Secretary General Boutros Boutros-Ghali on Friday called on former Secretary of State Cyrus R. Vance once more to work his diplomatic skills on a stubborn crisis--sending him this time to bloodied Nagorno-Karabakh in the former Soviet Union.
Vance, 74, who played a role in fashioning the cease-fire in Yugoslavia, will probably leave Monday for the largely Armenian-populated enclave within Azerbaijan, visiting the Azerbaijani capital of Baku and the Armenian capital of Yerevan, as well.
Perhaps 1,500 people have died in fighting between Armenians and Azerbaijanis in the last four years, mainly in the disputed enclave.
A cease-fire in Nagorno-Karabakh was announced during the day.
But, like others in the past, it seemed to dissipate quickly. Spokesmen for both Armenians and Azerbaijanis soon reported firing on both sides Friday.
The dispatch of Vance to the troubled area of the Caucasus Mountains marked the first official move by the United Nations to try to deal with the crisis. The neighboring states of Armenia and Azerbaijan joined the United Nations only 10 days ago alongside six other republics of the former Soviet Union.
The Vance mission will augment several other diplomatic attempts to mediate and moderate the hostility.
Czechoslovak Foreign Minister Jiri Dienstbier, in his role as president of the Conference on Security and Cooperation in Europe (CSCE), is also heading to Nagorno-Karabakh. Accompanied by officials from the International Committee of the Red Cross, Azerbaijan Deputy Interior Minister Natik Talibov left Baku for Nagorno-Karabakh, where he planned to talk with local Armenian leaders.
Turkish Prime Minister Suleyman Demirel is also trying to ease the conflict. And the French government has offered to host a peace conference of all those involved. Diplomats meeting in Finland proposed an international conference under the auspices of the CSCE.
In a cable to Dienstbier, Boutros-Ghali said he was sending Vance to gather information about the problems and was not trying to supplant European efforts in any way.
"Please be assured . . . that my purpose in sending Mr. Vance on this fact-finding mission is to complement regional efforts in search of peace," the secretary general said.
Boutros-Ghali, who had already sent telegrams to the presidents of Armenia and Azerbaijan calling for "maximum restraint," told the president of the CSCE, "The grave situation in that region calls for a concerted effort to prevent further violence and to create conditions for a peaceful solution."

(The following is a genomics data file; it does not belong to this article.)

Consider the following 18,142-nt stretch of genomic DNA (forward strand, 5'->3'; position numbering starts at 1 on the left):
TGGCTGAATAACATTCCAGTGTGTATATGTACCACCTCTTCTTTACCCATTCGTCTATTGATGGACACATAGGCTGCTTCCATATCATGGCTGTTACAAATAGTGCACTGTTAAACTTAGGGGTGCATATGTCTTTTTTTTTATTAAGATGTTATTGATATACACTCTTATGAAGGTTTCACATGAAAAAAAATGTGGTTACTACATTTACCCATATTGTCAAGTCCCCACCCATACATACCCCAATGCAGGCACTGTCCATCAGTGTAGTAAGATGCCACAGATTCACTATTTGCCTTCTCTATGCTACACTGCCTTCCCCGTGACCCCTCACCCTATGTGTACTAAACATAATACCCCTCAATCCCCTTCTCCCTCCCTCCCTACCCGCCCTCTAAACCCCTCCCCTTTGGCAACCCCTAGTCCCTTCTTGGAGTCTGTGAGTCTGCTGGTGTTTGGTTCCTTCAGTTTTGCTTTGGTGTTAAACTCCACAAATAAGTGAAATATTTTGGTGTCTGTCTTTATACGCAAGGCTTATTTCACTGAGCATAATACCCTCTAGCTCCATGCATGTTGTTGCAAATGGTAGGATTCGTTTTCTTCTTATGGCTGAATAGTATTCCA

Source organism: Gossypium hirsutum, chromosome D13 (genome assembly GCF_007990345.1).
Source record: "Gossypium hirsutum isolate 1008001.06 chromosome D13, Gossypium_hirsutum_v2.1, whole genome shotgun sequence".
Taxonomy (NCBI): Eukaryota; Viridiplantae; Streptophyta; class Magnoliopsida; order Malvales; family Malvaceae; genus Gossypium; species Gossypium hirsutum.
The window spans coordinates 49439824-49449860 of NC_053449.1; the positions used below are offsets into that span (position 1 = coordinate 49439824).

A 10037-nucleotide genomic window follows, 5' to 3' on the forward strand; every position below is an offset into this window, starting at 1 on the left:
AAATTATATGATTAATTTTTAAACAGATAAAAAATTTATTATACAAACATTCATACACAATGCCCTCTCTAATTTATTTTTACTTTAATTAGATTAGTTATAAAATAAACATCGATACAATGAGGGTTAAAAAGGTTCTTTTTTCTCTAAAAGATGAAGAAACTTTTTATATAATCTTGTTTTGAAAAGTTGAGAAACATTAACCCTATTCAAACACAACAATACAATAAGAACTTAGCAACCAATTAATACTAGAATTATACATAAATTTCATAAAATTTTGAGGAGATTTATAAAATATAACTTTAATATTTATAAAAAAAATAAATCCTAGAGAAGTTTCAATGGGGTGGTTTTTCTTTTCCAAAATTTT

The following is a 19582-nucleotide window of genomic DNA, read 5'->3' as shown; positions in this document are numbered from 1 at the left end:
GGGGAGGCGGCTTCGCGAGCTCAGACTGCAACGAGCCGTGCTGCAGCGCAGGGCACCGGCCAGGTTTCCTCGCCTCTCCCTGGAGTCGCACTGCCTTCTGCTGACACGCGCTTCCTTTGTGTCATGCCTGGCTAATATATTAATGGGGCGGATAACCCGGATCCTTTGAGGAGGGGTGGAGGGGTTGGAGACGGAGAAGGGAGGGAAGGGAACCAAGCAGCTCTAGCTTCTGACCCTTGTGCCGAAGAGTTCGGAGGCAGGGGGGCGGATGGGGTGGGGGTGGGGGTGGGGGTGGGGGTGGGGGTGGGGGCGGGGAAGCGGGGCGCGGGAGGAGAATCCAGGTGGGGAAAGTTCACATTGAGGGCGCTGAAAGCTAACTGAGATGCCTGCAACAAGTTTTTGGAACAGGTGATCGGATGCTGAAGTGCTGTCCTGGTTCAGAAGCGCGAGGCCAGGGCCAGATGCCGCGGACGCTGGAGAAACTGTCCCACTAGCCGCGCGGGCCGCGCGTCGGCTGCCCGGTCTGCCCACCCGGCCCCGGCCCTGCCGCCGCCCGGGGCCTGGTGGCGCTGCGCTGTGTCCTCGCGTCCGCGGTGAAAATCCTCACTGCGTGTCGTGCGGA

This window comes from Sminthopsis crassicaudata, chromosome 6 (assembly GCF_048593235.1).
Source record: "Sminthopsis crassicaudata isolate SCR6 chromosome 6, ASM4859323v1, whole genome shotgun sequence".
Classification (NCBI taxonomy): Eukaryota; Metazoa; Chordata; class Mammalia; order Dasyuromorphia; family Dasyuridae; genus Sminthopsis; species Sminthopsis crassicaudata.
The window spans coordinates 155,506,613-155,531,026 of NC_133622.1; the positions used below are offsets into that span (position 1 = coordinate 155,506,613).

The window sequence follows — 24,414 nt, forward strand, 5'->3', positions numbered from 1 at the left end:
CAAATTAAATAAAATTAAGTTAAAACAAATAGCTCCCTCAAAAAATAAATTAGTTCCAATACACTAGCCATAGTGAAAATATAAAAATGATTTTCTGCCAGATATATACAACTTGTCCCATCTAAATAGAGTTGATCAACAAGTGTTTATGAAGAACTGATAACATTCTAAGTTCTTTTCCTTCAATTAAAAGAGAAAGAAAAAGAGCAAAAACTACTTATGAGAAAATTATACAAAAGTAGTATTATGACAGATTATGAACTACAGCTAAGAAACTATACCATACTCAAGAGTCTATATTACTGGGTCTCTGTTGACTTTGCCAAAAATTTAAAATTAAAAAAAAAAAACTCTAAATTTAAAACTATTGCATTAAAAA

Vance, who made six trips as Boutros-Ghali's special envoy to Yugoslavia, is credited with playing a hand in working out a cease-fire there that has been in place since early January.
Although neither side in the Caucasus fighting has filed any official request for U.N. involvement, both have said they would welcome it. In fact, Azerbaijani Foreign Minister Husein-Aga Sadykhov told reporters at the United Nations last week that he would like to see U.N. Blue Helmet peacekeepers stationed on the border between the two countries.
Meanwhile, the joint armed forces command of the Commonwealth of Independent States (the former Soviet Union) decided to evacuate all its military posts on the border between Armenia and Azerbaijan. The command acted after one soldier was killed by Azerbaijani shells and another was taken hostage in an Azerbaijani settlement; 10 other soldiers, kidnaped by Armenians a few days ago, were released Thursday.
On Thursday, Armenians fired about 100 rockets and artillery shells into Agdam, an Azerbaijani city about three miles outside Nagorno-Karabakh. Estimates of the deaths ranged from 10 to 25. Armenians also overran a military post outside Agdam, killing six soldiers.
In other reports of unrest in the former Soviet Union:
- Forces loyal to ousted President Zviad Gamsakhurdia threatened to decapitate a top leader of the National Guard in Georgia. The officer was captured when his government helicopter was shot down by pro-Gamsakhurdia forces.
- Officials reported that two people were killed in a battle in eastern Moldova between police and separatists.